Introduction to the Real-Time Specification for Java
- Guiding Principles
- Overview of the Seven Enhanced Areas
This book is a preliminary release of The Real-Time Specification for Java (RTSJ). The final version will be available with the release of the reference implementation.
The Real-Time for Java Expert Group (RTJEG), convened under the Java Community Process and JSR-000001, has been given the responsibility of producing a specification for extending The Java Language Specification and The Java Virtual Machine Specification and of providing an Application Programming Interface that will enable the creation, verification, analysis, execution, and management of Java threads whose correctness conditions include timeliness constraints (also known as real-time threads). This introduction describes the guiding principles that the RTJEG created and used during our work, a description of the real-time Java requirements developed under the auspices of The National Institute for Standards and Technology (NIST), and a brief, high-level description of each of the seven areas we identified as requiring enhancements to accomplish our goal.
The guiding principles are high-level statements that delimit the scope of the work of the RTJEG and introduce compatibility requirements for The Real-Time Specification for Java.
Applicability to Particular Java Environments: The RTSJ shall not include specifications that restrict its use to particular Java environments, such as a particular version of the Java Development Kit, the Embedded Java Application Environment, or the Java 2 Platform, Micro Edition (J2ME).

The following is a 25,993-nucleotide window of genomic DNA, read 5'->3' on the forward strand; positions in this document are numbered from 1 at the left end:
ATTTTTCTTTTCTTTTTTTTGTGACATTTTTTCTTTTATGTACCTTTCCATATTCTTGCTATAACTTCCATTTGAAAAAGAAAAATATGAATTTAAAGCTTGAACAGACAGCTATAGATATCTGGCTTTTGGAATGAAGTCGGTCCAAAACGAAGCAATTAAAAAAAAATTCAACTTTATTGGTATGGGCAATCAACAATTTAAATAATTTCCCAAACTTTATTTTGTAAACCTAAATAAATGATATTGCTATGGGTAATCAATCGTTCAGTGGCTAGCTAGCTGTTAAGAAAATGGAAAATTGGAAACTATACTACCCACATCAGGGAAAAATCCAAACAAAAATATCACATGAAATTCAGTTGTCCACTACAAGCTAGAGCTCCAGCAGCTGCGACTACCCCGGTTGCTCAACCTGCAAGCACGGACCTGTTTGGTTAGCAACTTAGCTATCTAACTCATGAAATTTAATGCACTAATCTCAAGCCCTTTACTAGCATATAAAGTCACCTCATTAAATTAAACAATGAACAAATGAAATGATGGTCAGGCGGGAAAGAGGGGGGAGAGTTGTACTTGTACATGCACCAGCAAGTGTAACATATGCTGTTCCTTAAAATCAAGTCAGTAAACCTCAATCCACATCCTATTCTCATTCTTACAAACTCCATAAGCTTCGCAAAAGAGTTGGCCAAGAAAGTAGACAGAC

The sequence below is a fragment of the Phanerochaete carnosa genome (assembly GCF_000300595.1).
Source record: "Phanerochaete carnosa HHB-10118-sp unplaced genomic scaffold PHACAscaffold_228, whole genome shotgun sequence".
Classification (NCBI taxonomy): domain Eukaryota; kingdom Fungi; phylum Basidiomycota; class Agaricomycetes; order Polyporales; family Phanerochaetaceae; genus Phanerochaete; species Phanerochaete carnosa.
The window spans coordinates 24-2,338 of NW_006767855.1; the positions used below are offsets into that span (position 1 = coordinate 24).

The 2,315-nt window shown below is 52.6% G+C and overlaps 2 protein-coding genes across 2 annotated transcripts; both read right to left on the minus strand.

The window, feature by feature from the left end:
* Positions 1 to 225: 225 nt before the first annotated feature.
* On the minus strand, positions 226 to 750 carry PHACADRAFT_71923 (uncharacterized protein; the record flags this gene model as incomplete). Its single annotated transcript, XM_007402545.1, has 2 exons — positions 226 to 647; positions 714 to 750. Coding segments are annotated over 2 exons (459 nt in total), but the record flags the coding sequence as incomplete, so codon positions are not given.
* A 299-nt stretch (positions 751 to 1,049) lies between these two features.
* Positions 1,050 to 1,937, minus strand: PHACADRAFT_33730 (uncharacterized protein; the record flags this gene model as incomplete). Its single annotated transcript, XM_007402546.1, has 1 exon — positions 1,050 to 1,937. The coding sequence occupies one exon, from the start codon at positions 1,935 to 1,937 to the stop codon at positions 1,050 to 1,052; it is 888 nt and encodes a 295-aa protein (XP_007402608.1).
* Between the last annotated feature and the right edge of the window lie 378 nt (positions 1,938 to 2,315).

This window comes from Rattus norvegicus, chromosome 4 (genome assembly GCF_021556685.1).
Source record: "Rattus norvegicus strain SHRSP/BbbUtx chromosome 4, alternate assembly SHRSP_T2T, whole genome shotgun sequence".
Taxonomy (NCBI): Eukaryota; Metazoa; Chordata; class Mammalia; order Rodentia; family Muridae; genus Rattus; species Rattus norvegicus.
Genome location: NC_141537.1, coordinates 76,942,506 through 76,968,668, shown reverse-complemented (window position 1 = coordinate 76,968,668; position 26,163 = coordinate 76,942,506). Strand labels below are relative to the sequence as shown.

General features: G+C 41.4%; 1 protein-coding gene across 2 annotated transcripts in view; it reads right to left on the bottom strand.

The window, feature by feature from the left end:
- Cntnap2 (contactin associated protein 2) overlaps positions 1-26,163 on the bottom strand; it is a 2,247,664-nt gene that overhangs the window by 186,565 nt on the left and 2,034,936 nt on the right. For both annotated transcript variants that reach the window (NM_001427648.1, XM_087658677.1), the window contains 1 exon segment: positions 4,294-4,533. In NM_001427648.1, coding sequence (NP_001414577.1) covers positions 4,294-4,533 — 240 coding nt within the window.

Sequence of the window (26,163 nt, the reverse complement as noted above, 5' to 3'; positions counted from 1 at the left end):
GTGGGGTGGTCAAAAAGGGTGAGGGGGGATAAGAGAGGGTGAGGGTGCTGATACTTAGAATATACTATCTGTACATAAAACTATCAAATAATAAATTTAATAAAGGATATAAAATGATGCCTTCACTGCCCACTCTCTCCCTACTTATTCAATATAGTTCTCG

Backward Compatibility: The RTSJ shall not prevent existing, properly written, non-real-time Java programs from executing on implementations of the RTSJ.
Write Once, Run Anywhere: The RTSJ should recognize the importance of "Write Once, Run Anywhere," but it should also recognize the difficulty of achieving WORA for real-time programs and not attempt to increase or maintain binary portability at the expense of predictability.
Current Practice vs. Advanced Features: The RTSJ should address current real-time system practice as well as allow future implementations to include advanced features.
Predictable Execution: The RTSJ shall hold predictable execution as first priority in all tradeoffs; this may sometimes be at the expense of typical general-purpose computing performance measures.
No Syntactic Extension: In order to facilitate the job of tool developers, and thus to increase the likelihood of timely implementations, the RTSJ shall not introduce new keywords or make other syntactic extensions to the Java language.
Allow Variation in Implementation Decisions: The RTJEG recognizes that implementations of the RTSJ may vary in a number of implementation decisions, such as the use of efficient or inefficient algorithms, tradeoffs between time and space efficiency, inclusion of scheduling algorithms not required in the minimum implementation, and variation in code path length for the execution of byte codes. The RTSJ should not mandate algorithms or specific time constants for such, but require that the semantics of the implementation be met. The RTSJ offers implementers the flexibility to create implementations suited to meet the requirements of their customers.